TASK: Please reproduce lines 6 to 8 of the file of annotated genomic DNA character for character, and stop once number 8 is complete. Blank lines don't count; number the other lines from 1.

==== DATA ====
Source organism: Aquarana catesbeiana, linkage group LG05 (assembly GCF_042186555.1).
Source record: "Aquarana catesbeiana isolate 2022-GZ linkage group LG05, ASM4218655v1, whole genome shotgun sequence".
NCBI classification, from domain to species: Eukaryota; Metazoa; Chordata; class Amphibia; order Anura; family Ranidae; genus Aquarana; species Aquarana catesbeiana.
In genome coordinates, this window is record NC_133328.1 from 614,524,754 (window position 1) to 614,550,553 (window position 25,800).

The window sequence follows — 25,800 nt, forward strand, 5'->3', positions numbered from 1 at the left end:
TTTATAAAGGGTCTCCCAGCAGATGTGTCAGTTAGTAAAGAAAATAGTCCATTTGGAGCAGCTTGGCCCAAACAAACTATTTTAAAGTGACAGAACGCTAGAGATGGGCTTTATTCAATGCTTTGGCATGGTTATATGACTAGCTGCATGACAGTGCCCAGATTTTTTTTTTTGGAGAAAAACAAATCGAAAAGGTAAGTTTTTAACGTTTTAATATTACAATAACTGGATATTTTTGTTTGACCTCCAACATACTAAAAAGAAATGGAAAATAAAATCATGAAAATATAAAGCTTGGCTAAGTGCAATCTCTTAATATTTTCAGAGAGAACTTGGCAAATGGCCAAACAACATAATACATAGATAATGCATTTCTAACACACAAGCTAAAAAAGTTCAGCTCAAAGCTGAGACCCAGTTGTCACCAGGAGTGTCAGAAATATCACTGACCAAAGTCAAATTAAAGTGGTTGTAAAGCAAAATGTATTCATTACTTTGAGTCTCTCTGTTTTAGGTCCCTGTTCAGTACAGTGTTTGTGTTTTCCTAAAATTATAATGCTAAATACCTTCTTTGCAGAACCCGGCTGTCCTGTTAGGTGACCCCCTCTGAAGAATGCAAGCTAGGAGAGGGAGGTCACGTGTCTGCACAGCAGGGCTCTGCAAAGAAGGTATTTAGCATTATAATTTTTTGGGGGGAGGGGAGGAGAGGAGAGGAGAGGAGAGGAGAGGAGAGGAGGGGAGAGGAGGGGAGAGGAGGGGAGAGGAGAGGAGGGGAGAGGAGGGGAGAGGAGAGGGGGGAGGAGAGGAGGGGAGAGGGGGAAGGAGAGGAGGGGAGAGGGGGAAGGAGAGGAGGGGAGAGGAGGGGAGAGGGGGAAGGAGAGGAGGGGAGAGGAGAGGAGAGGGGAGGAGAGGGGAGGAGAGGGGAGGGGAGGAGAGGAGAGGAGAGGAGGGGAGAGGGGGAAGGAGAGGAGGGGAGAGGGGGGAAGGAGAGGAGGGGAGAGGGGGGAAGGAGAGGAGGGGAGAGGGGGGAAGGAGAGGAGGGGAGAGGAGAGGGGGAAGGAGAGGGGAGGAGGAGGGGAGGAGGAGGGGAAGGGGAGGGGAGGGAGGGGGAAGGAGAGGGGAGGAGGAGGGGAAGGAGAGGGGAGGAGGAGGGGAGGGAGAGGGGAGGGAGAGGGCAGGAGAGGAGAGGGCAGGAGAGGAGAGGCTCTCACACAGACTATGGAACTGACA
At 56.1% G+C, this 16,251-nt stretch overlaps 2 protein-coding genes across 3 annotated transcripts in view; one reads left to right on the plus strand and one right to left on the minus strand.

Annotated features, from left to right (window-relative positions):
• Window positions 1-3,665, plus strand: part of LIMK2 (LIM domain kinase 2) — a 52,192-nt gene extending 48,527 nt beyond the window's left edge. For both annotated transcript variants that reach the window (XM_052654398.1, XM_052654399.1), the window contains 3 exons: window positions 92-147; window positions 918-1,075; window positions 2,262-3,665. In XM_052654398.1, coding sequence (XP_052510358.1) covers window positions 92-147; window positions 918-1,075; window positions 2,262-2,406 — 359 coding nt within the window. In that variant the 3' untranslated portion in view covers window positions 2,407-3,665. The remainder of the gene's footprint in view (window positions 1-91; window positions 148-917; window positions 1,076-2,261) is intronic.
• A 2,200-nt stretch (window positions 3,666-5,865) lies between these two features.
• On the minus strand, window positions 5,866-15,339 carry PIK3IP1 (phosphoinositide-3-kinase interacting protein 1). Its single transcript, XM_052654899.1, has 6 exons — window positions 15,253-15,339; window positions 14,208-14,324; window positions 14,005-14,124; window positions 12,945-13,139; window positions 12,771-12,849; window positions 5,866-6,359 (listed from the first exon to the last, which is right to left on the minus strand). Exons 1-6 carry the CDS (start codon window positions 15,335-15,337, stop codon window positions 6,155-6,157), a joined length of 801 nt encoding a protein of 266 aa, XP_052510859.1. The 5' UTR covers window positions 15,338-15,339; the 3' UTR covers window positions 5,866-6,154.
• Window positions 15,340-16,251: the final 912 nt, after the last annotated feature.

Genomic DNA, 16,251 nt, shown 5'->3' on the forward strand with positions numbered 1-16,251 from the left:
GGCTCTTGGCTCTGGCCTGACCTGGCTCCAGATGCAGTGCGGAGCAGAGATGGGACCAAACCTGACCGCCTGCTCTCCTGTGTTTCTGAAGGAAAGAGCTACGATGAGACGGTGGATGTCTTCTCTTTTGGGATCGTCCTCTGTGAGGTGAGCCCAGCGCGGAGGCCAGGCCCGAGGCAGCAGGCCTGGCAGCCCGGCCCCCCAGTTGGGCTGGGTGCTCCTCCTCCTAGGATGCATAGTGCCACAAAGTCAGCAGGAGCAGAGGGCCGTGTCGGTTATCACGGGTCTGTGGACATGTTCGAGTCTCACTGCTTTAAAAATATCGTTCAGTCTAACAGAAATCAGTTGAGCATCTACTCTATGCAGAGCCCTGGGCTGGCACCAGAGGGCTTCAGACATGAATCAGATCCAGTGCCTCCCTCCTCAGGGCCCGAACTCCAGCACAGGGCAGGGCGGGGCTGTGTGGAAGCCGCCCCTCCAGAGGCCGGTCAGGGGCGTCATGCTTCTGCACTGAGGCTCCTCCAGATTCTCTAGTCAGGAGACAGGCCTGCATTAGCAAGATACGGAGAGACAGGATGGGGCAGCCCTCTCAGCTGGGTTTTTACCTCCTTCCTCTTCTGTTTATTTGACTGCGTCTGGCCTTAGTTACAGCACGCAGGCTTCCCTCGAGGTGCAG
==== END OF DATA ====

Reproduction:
TTTATAAAGGGTCTCCCAGCAGATGTGTCAGTTAGTAAAGAAAATAGTCCATTTGGAGCAGCTTGGCCCAAACAAACTATTTTAAAGTGACAGAACGCTAGAGATGGGCTTTATTCAATGCTTTGGCATGGTTATATGACTAGCTGCATGACAGTGCCCAGATTTTTTTTTTTGGAGAAAAACAAATCGAAAAGGTAAGTTTTTAACGTTTTAATATTACAATAACTGGATATTTTTGTTTGACCTCCAACATACTAAAAAGAAATGGAAAATAAAATCATGAAAATATAAAGCTTGGCTAAGTGCAATCTCTTAATATTTTCAGAGAGAACTTGGCAAATGGCCAAACAACATAATACATAGATAATGCATTTCTAACACACAAGCTAAAAAAGTTCAGCTCAAAGCTGAGACCCAGTTGTCACCAGGAGTGTCAGAAATATCACTGACCAAAGTCAAATTAAAGTGGTTGTAAAGCAAAATGTATTCATTACTTTGAGTCTCTCTGTTTTAGGTCCCTGTTCAGTACAGTGTTTGTGTTTTCCTAAAATTATAATGCTAAATACCTTCTTTGCAGAACCCGGCTGTCCTGTTAGGTGACCCCCTCTGAAGAATGCAAGCTAGGAGAGGGAGGTCACGTGTCTGCACAGCAGGGCTCTGCAAAGAAGGTATTTAGCATTATAATTTTTTGGGGGGAGGGGAGGAGAGGAGAGGAGAGGAGAGGAGAGGAGAGGAGGGGAGAGGAGGGGAGAGGAGGGGAGAGGAGAGGAGGGGAGAGGAGGGGAGAGGAGAGGGGGGAGGAGAGGAGGGGAGAGGGGGAAGGAGAGGAGGGGAGAGGGGGAAGGAGAGGAGGGGAGAGGAGGGGAGAGGGGGAAGGAGAGGAGGGGAGAGGAGAGGAGAGGGGAGGAGAGGGGAGGAGAGGGGAGGGGAGGAGAGGAGAGGAGAGGAGGGGAGAGGGGGAAGGAGAGGAGGGGAGAGGGGGGAAGGAGAGGAGGGGAGAGGGGGGAAGGAGAGGAGGGGAGAGGGGGGAAGGAGAGGAGGGGAGAGGAGAGGGGGAAGGAGAGGGGAGGAGGAGGGGAGGAGGAGGGGAAGGGGAGGGGAGGGAGGGGGAAGGAGAGGGGAGGAGGAGGGGAAGGAGAGGGGAGGAGGAGGGGAGGGAGAGGGGAGGGAGAGGGCAGGAGAGGAGAGGGCAGGAGAGGAGAGGCTCTCACACAGACTATGGAACTGACA
At 56.1% G+C, this 16,251-nt stretch overlaps 2 protein-coding genes across 3 annotated transcripts in view; one reads left to right on the plus strand and one right to left on the minus strand.

Annotated features, from left to right (window-relative positions):